Is The Home Theater Receiver Dead?

In the battle of simplicity vs complexity, who wins? The home theater receiver or the soundbar?


A couple of years ago I visited the Sonos headquarters in Santa Barbara, CA, for a sneak peek at the company’s new PlayBar, a networked soundbar speaker that can be part of a wireless whole-house audio system. It’s very cool product, and you can read more about it here and in my PLAYBAR review. While I was there, it struck me how much content, control and processing talent was built into this soundbar speaker and how absent was the old standby, the home theater receiver.

Equally interesting was the observation that nowhere in the Sonos home theater room were there any speaker wire terminals. However, Ethernet jacks were on every wall.

But back to the receiver issue. The SONOS PlayBar, and other similar products from companies like Samsung and Polk, can do a lot: provide music from many different streaming services; playback files from a smartphone or computer; connect to a TV to deliver audio from TV programs, video games and Blu-ray discs; act as part and processor of a 5.1 surround sound system and probably do something else important I’ve forgotten. All of this is accomplished without a traditional AV receiver.

I asked Sonos product manager Tom Cullen what he thought about the future of the home theater receiver, and he replied very bluntly, “the receiver business is history.” Cullen went on to explain his point, saying that the AV receiver is too complicated, uses too much power, is poorly designed and costs too much money (remember, the Sonos PlayBar costs $700). Why does he say this? Because the PlayBar “plays everything, is easy to control,” and sounds great (paraphrased). The guiding principle of the digital age, he says, is simplicity managing abundance.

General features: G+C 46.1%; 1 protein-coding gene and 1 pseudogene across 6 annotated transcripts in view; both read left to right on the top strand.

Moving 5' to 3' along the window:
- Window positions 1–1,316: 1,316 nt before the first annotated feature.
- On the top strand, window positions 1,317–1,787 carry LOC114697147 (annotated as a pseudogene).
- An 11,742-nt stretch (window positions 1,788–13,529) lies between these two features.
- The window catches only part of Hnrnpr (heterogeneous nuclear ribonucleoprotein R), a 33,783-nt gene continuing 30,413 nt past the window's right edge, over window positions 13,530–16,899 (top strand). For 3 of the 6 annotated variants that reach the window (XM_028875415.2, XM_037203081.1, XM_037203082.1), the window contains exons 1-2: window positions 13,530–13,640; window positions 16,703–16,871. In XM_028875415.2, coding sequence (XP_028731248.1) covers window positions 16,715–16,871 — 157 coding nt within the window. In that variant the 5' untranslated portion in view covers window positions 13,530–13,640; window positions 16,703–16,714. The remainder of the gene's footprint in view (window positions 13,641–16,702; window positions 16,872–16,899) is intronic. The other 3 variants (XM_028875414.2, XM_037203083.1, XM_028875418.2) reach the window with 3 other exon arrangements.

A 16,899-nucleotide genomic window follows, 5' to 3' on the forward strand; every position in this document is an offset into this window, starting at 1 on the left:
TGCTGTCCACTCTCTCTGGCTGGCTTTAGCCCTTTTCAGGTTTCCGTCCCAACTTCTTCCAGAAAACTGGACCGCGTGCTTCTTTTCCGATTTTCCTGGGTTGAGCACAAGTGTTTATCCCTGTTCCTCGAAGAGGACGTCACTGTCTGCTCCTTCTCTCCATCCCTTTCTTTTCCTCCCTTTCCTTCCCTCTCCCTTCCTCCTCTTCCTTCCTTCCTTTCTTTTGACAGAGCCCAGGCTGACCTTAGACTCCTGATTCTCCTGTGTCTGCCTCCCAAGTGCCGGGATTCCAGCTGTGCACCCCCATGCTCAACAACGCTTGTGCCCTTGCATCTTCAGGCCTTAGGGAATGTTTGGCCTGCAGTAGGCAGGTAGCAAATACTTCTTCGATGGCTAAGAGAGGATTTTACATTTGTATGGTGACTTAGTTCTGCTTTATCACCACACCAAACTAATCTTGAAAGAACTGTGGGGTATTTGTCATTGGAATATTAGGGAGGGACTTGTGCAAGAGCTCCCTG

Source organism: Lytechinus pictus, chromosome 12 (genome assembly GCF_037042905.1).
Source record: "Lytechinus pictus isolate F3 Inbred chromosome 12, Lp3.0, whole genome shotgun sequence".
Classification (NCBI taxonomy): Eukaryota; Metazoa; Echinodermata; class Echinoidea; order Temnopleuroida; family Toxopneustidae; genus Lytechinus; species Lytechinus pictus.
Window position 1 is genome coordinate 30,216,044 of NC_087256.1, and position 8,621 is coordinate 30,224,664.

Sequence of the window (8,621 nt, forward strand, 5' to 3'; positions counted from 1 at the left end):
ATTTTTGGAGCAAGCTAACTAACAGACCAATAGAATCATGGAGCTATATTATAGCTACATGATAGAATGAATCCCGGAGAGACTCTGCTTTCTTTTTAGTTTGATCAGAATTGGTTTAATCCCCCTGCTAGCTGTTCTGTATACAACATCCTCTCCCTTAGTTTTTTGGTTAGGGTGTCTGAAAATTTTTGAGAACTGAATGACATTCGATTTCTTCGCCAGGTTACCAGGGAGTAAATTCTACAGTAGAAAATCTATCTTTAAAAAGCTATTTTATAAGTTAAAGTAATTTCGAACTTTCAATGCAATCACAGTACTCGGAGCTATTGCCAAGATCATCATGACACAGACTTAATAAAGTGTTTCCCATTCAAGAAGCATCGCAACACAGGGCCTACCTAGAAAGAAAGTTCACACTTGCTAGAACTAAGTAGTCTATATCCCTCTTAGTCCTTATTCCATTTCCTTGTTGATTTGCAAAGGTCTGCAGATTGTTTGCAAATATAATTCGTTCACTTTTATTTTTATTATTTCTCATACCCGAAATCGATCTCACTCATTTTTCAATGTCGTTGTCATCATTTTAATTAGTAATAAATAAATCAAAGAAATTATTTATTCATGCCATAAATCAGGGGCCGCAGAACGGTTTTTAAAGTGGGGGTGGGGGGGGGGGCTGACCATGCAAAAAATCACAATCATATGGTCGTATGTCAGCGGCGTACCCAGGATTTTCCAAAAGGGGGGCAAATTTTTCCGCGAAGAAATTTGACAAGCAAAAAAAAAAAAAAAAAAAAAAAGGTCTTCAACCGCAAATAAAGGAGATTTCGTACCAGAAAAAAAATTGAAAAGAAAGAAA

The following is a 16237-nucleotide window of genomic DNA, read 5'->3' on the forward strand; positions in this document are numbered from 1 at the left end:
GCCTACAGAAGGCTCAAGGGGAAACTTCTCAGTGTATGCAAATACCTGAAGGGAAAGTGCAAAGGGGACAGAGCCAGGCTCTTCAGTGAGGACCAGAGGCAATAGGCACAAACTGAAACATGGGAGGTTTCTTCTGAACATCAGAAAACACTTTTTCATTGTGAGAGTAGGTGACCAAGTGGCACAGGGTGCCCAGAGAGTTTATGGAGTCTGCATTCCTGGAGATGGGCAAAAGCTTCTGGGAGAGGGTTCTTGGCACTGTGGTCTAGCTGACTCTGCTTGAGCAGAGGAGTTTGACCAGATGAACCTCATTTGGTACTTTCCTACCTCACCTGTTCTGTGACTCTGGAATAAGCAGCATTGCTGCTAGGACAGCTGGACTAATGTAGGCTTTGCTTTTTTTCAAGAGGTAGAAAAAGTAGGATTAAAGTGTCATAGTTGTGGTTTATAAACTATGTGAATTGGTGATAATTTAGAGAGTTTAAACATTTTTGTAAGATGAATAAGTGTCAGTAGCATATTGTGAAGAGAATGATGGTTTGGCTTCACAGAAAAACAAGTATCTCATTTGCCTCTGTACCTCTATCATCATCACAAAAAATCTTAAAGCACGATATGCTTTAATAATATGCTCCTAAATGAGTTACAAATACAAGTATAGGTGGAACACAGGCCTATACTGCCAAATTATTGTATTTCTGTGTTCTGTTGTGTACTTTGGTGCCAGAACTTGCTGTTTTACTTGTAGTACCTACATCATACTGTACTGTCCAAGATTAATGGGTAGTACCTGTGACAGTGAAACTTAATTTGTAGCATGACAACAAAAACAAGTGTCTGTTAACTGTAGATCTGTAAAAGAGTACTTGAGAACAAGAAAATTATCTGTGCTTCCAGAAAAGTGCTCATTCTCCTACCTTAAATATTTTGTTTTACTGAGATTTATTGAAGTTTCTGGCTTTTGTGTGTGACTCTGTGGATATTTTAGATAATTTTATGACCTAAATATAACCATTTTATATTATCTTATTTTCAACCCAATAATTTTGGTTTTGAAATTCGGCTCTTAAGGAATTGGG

That last thought–managing abundance, is important. While inputs have been steadily growing on AV receivers over the last several years, an even greater emphasis has grown in the area of built-in services and wireless connections. A home theater receiver is still the place you plug everything in, but it’s also becoming the place with everything already built-in: internet radio, streaming movie services, Wi-Fi connections, AirPlay and more. Managing that abundance of content is the receiver’s biggest challenge, and often a receiver’s biggest failure.

RELATED: Soundbar or Sound Base? Which Speaker Style is for You?

In many case, that’s where a home control system comes in. Where products fall short, custom programming can pick up the slack. Figuring out how to switch inputs, modes and devices with a top-level receiver can be daunting until a professional integrator programs all the commands into a simple-to-use interface, such as a touchpad, remote or a smart phone app.

Makers of products like SONOS might point out that much of that integration is already built into their products, eliminating the need for a control system and a receiver. For many rooms and many consumers, they’d be right. The SONOS PlayBar brings easy music management, minimal installation and setup time and simple control into one living room product.

In fact, soundbars in general, especially the ones that include their own amplification and source inputs, can replace the audio and switching responsibilities of a receiver for many people. That trend doesn’t mean that receivers are dead. Instead it means that better (or maybe just easier) audio solutions are now available for more rooms.

Another technology that could put a dent in AV receivers is WiSA–a wireless technology that Klipsch demonstrated in a 7.1 home theater system at the 2015 CES. In that setup, a small wireless transmitter box (about the size of a router) accepts all the home theater source inputs, and sends audio signals to the speakers wirelessly. I heard it in person, and the system is awesome.

I would argue that many of the simpler systems now on the market are not replacing receivers. They’re augmenting them. If they’re replacing anything, it’s the basic home-theater-in-a-box systems that are losing out.

Related: The Importance of Multichannel Sound